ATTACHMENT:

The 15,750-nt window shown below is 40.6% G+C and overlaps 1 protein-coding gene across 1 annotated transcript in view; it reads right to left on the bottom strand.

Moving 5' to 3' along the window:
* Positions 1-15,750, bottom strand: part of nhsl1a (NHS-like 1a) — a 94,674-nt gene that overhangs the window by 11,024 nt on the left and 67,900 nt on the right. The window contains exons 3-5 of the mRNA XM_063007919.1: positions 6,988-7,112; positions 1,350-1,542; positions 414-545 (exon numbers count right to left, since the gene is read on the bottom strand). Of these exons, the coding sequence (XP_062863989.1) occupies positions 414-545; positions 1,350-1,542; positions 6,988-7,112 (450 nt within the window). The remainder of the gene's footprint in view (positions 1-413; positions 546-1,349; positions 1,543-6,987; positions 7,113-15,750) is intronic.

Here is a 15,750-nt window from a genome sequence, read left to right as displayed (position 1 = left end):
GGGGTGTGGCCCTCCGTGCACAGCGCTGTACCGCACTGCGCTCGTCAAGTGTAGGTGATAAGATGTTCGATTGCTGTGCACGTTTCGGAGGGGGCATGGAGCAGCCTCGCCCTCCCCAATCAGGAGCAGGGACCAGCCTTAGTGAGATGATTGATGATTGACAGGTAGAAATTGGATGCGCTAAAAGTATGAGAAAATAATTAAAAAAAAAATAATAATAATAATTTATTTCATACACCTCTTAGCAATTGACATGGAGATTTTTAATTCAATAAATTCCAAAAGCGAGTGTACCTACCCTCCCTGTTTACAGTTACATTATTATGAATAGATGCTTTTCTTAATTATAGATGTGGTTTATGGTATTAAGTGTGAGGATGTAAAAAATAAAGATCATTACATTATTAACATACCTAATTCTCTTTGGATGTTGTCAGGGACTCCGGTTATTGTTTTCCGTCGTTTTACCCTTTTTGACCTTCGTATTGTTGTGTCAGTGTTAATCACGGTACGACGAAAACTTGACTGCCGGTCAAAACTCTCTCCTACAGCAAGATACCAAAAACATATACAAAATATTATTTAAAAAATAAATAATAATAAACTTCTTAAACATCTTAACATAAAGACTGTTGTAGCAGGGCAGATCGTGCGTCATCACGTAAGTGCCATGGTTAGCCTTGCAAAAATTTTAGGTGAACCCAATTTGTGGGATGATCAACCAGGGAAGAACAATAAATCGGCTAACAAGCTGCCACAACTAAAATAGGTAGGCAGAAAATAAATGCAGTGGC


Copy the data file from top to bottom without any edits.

The 15,750-nt window shown below is 40.6% G+C and overlaps 1 protein-coding gene across 1 annotated transcript in view; it reads right to left on the bottom strand.

Moving 5' to 3' along the window:
* Positions 1-15,750, bottom strand: part of nhsl1a (NHS-like 1a) — a 94,674-nt gene that overhangs the window by 11,024 nt on the left and 67,900 nt on the right. The window contains exons 3-5 of the mRNA XM_063007919.1: positions 6,988-7,112; positions 1,350-1,542; positions 414-545 (exon numbers count right to left, since the gene is read on the bottom strand). Of these exons, the coding sequence (XP_062863989.1) occupies positions 414-545; positions 1,350-1,542; positions 6,988-7,112 (450 nt within the window). The remainder of the gene's footprint in view (positions 1-413; positions 546-1,349; positions 1,543-6,987; positions 7,113-15,750) is intronic.

Here is a 15,750-nt window from a genome sequence, read left to right as displayed (position 1 = left end):
GGGGTGTGGCCCTCCGTGCACAGCGCTGTACCGCACTGCGCTCGTCAAGTGTAGGTGATAAGATGTTCGATTGCTGTGCACGTTTCGGAGGGGGCATGGAGCAGCCTCGCCCTCCCCAATCAGGAGCAGGGACCAGCCTTAGTGAGATGATTGATGATTGACAGGTAGAAATTGGATGCGCTAAAAGTATGAGAAAATAATTAAAAAAAAAATAATAATAATAATTTATTTCATACACCTCTTAGCAATTGACATGGAGATTTTTAATTCAATAAATTCCAAAAGCGAGTGTACCTACCCTCCCTGTTTACAGTTACATTATTATGAATAGATGCTTTTCTTAATTATAGATGTGGTTTATGGTATTAAGTGTGAGGATGTAAAAAATAAAGATCATTACATTATTAACATACCTAATTCTCTTTGGATGTTGTCAGGGACTCCGGTTATTGTTTTCCGTCGTTTTACCCTTTTTGACCTTCGTATTGTTGTGTCAGTGTTAATCACGGTACGACGAAAACTTGACTGCCGGTCAAAACTCTCTCCTACAGCAAGATACCAAAAACATATACAAAATATTATTTAAAAAATAAATAATAATAAACTTCTTAAACATCTTAACATAAAGACTGTTGTAGCAGGGCAGATCGTGCGTCATCACGTAAGTGCCATGGTTAGCCTTGCAAAAATTTTAGGTGAACCCAATTTGTGGGATGATCAACCAGGGAAGAACAATAAATCGGCTAACAAGCTGCCACAACTAAAATAGGTAGGCAGAAAATAAATGCAGTGGC